Diabetes? Do Tell …

I want to thank the many people who responded to last week’s posting** on talking publicly about being diabetic (lots of emails). It is heartening to know that most of you are quite open about your diabetes, at least in your personal lives. (Although I need to keep my eyes peeled in public restrooms –- our No.1 refuge, it seems.)

A number of people were skeptical about “talking” at work, and suggested a “need-to-know” policy to avoid any branding. A few people said it was important to tell your boss, for sure, but not until you’re through interviewing and well established in the job (!)

I even got some sympathy for my “not wanting to DEAL with it” issue: one apparently well-adjusted fellow Type 1 writes: “I completely understand what you mean … so many people know so little about diabetes, and what they do ‘know’ is about their 77 year old aunt with Type 2.” Precisely!

* * *

A quick note of reaction to the new dLife TV show: most of us seem to agree it was boring, and clearly “a drug company/equipment sales pitch from start to finish,” as The Diabetes Blog reader Lance Lavery points out. Disappointed!

(**Publisher’s Note: My March 13 posting “Out of the Closet, or NOT” has also been reprinted with permission on the DiabetesMonitor.com.)


2 Responses

  1. Violet
    Violet March 22, 2005 at 7:19 pm | | Reply

    Hiya Amy. I missed your first post on the work subject, so can I put my thoughts here, where readers might be more likely to see them? :checks nervously for the Blog Police:

    Okay. Seems safe. I’m extremely fortunate to work at a company so progressive (at least in this area) that when a colleague disclosed to management that he has AIDS–that is, the full-blown disease, not only HIV–he received unmitigated support and experienced no negative impact on his career. (Interestingly, this very colleague told me upon learning that I have diabetes that he would rather have his disease than mine–but that’s a tale for another day…) So I haven’t had to deal with the grim possibilities of discrimination that others experience. That must add enormously to the stress of coping with the disease.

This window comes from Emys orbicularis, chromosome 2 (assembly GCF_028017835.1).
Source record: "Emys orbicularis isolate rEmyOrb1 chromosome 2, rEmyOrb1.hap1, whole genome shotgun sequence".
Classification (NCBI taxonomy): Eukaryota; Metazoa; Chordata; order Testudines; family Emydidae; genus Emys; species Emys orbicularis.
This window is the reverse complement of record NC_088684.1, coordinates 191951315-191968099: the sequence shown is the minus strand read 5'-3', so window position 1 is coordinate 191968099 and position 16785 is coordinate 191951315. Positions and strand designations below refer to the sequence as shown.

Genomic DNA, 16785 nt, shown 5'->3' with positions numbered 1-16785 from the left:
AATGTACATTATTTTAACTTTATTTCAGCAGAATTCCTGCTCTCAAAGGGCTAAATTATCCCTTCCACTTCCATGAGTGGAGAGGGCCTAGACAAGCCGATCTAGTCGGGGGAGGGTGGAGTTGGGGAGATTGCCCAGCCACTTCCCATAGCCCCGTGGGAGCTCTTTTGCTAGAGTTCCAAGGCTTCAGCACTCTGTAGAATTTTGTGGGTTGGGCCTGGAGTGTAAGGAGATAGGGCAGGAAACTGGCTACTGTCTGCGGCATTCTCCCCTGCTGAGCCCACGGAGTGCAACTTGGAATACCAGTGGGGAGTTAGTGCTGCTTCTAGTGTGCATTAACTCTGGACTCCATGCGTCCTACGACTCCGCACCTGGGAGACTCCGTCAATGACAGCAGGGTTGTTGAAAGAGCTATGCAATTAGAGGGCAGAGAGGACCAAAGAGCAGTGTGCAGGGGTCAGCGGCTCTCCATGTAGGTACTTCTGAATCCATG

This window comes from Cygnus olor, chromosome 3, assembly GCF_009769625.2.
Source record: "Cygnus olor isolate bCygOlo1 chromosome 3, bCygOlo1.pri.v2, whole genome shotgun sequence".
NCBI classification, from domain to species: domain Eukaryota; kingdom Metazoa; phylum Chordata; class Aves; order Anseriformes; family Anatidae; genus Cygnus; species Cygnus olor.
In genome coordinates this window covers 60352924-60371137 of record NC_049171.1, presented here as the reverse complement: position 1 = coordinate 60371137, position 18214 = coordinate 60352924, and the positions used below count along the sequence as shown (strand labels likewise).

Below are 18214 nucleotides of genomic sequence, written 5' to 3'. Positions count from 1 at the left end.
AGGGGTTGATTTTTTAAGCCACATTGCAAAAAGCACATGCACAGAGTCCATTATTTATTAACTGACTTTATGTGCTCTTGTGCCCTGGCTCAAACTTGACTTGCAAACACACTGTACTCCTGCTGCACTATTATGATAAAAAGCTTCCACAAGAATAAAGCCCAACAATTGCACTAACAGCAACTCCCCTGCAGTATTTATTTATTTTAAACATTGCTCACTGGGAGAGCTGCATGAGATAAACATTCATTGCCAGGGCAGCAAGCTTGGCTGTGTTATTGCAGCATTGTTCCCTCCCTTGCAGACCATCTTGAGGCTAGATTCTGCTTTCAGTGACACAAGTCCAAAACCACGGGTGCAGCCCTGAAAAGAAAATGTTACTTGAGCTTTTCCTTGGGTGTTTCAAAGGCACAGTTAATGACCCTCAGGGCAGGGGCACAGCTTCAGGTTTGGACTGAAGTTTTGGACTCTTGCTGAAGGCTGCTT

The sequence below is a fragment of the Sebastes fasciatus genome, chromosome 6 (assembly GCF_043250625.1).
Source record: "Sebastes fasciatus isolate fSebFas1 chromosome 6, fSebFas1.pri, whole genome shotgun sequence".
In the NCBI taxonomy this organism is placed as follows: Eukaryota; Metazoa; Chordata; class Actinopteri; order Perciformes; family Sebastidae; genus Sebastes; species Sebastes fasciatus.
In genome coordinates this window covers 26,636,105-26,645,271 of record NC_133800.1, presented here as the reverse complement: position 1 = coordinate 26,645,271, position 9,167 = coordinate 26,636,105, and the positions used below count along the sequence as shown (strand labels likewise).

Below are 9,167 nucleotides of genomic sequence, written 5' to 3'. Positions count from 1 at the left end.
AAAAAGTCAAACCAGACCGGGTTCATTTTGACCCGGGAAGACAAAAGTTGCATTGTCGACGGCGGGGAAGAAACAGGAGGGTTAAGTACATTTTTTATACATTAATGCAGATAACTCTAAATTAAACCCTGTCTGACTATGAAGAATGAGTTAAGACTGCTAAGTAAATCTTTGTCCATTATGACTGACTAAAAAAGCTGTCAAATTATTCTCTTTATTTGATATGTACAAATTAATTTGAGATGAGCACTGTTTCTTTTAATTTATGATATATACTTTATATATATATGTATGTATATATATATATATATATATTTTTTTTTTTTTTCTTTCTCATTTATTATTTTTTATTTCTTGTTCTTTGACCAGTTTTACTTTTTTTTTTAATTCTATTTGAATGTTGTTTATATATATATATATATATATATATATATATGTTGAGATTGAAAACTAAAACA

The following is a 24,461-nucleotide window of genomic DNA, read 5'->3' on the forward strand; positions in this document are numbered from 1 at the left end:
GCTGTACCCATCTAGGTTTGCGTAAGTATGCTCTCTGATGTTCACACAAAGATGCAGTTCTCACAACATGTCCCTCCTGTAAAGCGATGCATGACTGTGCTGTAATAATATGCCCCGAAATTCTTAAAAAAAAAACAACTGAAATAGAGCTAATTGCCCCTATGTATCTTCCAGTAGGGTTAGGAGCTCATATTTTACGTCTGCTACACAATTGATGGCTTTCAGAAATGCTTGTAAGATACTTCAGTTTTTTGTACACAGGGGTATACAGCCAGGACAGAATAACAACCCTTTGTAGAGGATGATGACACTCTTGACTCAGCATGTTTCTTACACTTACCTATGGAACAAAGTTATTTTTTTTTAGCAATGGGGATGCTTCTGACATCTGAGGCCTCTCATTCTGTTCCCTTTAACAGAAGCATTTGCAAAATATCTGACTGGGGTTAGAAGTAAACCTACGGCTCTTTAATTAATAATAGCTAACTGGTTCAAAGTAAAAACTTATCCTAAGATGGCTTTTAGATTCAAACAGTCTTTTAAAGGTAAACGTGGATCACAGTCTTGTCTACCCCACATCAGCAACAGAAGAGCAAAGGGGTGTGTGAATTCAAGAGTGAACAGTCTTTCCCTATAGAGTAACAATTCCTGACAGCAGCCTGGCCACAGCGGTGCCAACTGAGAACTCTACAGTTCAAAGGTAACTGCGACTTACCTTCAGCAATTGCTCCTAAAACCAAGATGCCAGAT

I’m also fortunate in that I have a private office where I can check BG and deal with my pump without retreating to a public restroom. These factors make disclosure a matter of choice. On the whole, I’ve leaned in favor of talking, selectively. For me, not acknowledging my diabetes felt shaming, as though I have something to hide, a defect. I hated that feeling. So when I’m comfortable–and when I have the energy to do the explaining, which is definitely NOT all the time–I do talk about it. I’ve received a range of responses, from empathetic to less so (reference response of AIDS-afflicted colleague above, but hell, who am I to judge?). I’ve found it fascinating to observe what these responses reveal about the people I’m talking with. Diabetes, in this way, is yet another window on the personality.

    I also believe there’s a safety risk in maintaining complete silence about having this disease. Am very grateful that I don’t have to weigh that risk against the risk of possible damage to my career.

  2. Amy Tenderich
    Amy Tenderich March 23, 2005 at 9:43 am | | Reply

    Hey Violet,
    No Blog Police here! Thanks so much for this encouraging report from the trenches. You are one of the FEW and LUCKY to be working for such a progressive company. And you are right, diabetes does give us another window into personalities: our own and others. I’m pretty much still OUT THERE with my diabetes, and the various reactions are always interesting!

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